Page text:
45 islands out of water amidst record heat

45 islands out of water amidst record heat
March 28 17:30 2016

Some 45 islands have reported a water shortage amidst record breaking warm weather. The meteorology department said the Maldives is experiencing its hottest dry season in 18 years.

The National Disaster Management Center says it has transported water to some 31 islands, spending MVR2.3million (US$150,000) on transportation costs.

All but three of the islands that have run out of water lie in northern Maldives.

Half of inhabited islands in the Maldives report water shortages during the annual dry season.

The NDMC has urged island councils to report shortages two weeks in advance.

“It is not a disaster or a crisis, this happens every year after Tsunami. Usually, requests start coming at the end of December or at the start of January. But this year the rainy monsoon lasted a longer than usual,” Hisan Hassan, an NDMC spokesman, said.

The meteorology department said it had recorded temperatures as high as 33.5 Degree Celsius due to an unusually strong El Nino event. During the last strong El Nino event, temperatures reached 30.4 Degrees Celsius.

Global temperature levels meanwhile registered an extraordinary spike last month with a 1.35 degree celsius increase from the average temperature for February.

Environment Minister Thoriq Ibrahim said the government is currently working on safe drinking water systems on 37 islands. The government aims to set up water and sewerage systems in 54 islands during its five-year term, he added.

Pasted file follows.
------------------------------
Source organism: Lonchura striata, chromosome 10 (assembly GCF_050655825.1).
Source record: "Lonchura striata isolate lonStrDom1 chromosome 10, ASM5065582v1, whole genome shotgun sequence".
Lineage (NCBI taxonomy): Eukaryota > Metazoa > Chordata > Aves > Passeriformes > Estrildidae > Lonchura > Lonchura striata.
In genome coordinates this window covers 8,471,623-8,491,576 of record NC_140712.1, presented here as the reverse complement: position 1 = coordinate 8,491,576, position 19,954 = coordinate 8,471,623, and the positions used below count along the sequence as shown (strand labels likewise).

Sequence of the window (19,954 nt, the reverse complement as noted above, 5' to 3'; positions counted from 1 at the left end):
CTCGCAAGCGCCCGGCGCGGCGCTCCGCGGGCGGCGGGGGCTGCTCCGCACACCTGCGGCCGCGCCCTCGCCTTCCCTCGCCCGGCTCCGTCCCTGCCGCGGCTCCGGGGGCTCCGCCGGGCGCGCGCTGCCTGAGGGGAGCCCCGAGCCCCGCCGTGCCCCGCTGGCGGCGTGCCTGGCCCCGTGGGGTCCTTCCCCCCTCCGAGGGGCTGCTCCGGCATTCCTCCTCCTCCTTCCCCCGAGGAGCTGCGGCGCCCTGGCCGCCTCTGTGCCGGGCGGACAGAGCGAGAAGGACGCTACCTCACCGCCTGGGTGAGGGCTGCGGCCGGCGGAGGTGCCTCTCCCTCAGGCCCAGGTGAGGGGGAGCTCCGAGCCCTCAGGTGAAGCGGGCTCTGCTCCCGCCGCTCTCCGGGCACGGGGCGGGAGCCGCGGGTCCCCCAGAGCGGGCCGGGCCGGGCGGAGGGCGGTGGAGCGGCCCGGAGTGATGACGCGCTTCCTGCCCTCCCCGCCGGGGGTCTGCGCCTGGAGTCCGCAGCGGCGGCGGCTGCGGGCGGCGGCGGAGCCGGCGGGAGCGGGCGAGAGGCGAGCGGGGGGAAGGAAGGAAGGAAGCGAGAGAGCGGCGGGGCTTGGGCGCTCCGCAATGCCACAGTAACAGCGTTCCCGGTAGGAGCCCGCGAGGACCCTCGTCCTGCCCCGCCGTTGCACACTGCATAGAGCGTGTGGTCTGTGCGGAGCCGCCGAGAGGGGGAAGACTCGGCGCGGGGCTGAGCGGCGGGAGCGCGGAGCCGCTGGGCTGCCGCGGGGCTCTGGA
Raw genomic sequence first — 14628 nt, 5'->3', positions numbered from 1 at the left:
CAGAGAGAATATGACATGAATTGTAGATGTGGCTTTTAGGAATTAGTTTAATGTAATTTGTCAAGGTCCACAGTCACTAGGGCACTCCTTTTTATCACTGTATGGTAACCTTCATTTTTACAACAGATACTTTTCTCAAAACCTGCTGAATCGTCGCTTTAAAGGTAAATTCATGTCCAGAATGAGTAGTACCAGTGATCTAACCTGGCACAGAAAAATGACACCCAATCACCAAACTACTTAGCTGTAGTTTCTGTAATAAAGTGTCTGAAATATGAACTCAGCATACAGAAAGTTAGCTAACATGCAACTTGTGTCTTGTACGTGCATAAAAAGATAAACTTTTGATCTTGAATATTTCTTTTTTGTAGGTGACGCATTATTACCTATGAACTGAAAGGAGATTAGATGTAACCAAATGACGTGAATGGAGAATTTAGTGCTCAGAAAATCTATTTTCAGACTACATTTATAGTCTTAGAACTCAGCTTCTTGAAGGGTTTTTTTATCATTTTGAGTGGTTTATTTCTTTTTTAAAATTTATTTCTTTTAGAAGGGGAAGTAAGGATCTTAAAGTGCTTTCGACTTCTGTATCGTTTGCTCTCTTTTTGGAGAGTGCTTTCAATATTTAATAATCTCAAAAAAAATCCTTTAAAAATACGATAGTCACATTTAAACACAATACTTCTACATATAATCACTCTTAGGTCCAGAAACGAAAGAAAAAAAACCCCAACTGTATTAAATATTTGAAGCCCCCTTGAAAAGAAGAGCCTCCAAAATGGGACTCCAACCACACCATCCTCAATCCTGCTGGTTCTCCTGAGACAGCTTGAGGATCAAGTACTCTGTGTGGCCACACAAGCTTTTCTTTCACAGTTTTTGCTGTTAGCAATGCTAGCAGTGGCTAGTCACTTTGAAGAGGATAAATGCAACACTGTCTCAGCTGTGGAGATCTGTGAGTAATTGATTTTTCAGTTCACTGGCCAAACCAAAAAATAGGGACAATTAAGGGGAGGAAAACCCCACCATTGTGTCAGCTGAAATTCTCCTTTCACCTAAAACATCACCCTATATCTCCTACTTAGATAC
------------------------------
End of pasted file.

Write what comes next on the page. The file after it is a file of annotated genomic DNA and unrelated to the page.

The NDMC said it is setting up water storage systems in seven islands and has signed agreements with two contractors to transport water to the Maldives’ remote islands.

More than US$100 million worth of foreign loans and MVR500 million (US$32 million) from the state budget was allocated in the 2015 budget for water and sewerage projects.

In late 2015, the Green Climate Fund also approved US$23.6 million for a five-year adaptation project to ensure the delivery of safe freshwater to 105,000 people in the outer islands of the Maldives.

As the world’s lowest-lying nation, the Maldives is extremely vulnerable to effects of climate change, sea level rise and global warming.

Successive governments have been under pressure to deliver solutions to climate change-related issues with water, waste management, and coastal protection projects included in the state budget each year.

However, several projects remain in the pipeline without progress.

In November, The Maldives Independent reported that a number of development projects planned for last year were stalled.